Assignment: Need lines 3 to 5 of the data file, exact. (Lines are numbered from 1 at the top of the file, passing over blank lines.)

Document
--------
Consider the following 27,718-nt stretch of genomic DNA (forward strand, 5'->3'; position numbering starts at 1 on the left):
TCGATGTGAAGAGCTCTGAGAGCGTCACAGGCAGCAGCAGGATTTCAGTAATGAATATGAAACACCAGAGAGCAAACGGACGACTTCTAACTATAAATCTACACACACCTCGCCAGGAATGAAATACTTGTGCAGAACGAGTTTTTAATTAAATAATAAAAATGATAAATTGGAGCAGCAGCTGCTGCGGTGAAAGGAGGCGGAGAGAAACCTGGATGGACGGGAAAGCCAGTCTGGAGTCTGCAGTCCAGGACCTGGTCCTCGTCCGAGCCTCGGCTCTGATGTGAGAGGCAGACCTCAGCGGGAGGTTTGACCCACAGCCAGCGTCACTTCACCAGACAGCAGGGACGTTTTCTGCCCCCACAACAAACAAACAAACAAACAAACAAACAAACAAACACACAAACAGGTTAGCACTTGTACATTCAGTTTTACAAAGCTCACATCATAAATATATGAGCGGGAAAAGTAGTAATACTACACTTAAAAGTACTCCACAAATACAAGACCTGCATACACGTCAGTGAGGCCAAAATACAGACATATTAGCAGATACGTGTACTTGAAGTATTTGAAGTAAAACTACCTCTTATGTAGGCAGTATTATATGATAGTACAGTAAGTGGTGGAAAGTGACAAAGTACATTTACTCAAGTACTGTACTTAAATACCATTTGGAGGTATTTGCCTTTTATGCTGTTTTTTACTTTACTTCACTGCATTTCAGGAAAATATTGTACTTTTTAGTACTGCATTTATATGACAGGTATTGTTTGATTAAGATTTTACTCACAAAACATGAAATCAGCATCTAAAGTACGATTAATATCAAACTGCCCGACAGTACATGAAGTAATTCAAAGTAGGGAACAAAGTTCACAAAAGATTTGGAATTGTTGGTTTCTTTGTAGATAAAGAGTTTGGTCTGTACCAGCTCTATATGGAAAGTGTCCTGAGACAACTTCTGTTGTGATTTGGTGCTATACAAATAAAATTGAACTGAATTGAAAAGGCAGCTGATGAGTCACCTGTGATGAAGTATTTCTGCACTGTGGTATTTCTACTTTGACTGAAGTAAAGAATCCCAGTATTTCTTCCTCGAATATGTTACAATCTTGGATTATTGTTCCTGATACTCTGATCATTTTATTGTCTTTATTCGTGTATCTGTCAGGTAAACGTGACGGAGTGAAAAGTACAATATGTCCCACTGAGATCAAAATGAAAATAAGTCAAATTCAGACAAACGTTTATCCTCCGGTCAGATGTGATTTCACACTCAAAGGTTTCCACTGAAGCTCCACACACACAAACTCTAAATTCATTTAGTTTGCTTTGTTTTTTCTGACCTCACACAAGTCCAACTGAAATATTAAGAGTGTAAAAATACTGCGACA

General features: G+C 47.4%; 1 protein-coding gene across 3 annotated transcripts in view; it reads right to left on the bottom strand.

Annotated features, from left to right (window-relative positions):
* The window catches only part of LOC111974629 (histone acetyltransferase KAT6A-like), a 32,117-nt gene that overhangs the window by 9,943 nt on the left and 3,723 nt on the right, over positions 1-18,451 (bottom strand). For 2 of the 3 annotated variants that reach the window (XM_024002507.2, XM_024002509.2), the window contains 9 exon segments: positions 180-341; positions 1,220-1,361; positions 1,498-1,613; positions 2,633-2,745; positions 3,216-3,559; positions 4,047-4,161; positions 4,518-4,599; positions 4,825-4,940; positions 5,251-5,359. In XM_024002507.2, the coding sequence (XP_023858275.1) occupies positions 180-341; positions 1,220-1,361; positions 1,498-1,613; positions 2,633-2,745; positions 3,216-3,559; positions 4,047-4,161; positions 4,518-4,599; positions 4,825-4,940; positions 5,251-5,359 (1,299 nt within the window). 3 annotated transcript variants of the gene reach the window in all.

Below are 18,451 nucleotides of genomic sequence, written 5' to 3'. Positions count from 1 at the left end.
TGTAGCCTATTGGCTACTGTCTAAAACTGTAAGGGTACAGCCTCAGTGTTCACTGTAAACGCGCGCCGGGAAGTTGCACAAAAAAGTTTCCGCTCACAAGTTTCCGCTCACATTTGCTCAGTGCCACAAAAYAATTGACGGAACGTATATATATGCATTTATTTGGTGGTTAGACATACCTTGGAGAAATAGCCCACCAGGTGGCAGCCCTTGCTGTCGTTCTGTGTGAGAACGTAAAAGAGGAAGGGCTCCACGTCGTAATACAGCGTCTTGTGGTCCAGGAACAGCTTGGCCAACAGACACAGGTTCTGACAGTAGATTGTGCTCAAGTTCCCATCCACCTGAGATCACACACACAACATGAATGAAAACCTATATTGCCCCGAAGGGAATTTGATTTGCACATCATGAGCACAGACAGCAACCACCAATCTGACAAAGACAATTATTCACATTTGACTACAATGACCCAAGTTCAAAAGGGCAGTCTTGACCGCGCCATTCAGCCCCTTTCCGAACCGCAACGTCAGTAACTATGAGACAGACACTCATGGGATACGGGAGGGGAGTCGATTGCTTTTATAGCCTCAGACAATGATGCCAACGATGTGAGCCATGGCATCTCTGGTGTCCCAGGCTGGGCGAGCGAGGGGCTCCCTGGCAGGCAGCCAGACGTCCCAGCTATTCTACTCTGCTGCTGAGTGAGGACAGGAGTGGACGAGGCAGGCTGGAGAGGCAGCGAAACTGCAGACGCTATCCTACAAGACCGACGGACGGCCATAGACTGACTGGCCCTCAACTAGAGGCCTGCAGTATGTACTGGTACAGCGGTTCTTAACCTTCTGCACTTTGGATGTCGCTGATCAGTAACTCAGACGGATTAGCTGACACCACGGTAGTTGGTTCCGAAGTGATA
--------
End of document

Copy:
General features: G+C 47.4%; 1 protein-coding gene across 3 annotated transcripts in view; it reads right to left on the bottom strand.

Annotated features, from left to right (window-relative positions):
* The window catches only part of LOC111974629 (histone acetyltransferase KAT6A-like), a 32,117-nt gene that overhangs the window by 9,943 nt on the left and 3,723 nt on the right, over positions 1-18,451 (bottom strand). For 2 of the 3 annotated variants that reach the window (XM_024002507.2, XM_024002509.2), the window contains 9 exon segments: positions 180-341; positions 1,220-1,361; positions 1,498-1,613; positions 2,633-2,745; positions 3,216-3,559; positions 4,047-4,161; positions 4,518-4,599; positions 4,825-4,940; positions 5,251-5,359. In XM_024002507.2, the coding sequence (XP_023858275.1) occupies positions 180-341; positions 1,220-1,361; positions 1,498-1,613; positions 2,633-2,745; positions 3,216-3,559; positions 4,047-4,161; positions 4,518-4,599; positions 4,825-4,940; positions 5,251-5,359 (1,299 nt within the window). 3 annotated transcript variants of the gene reach the window in all.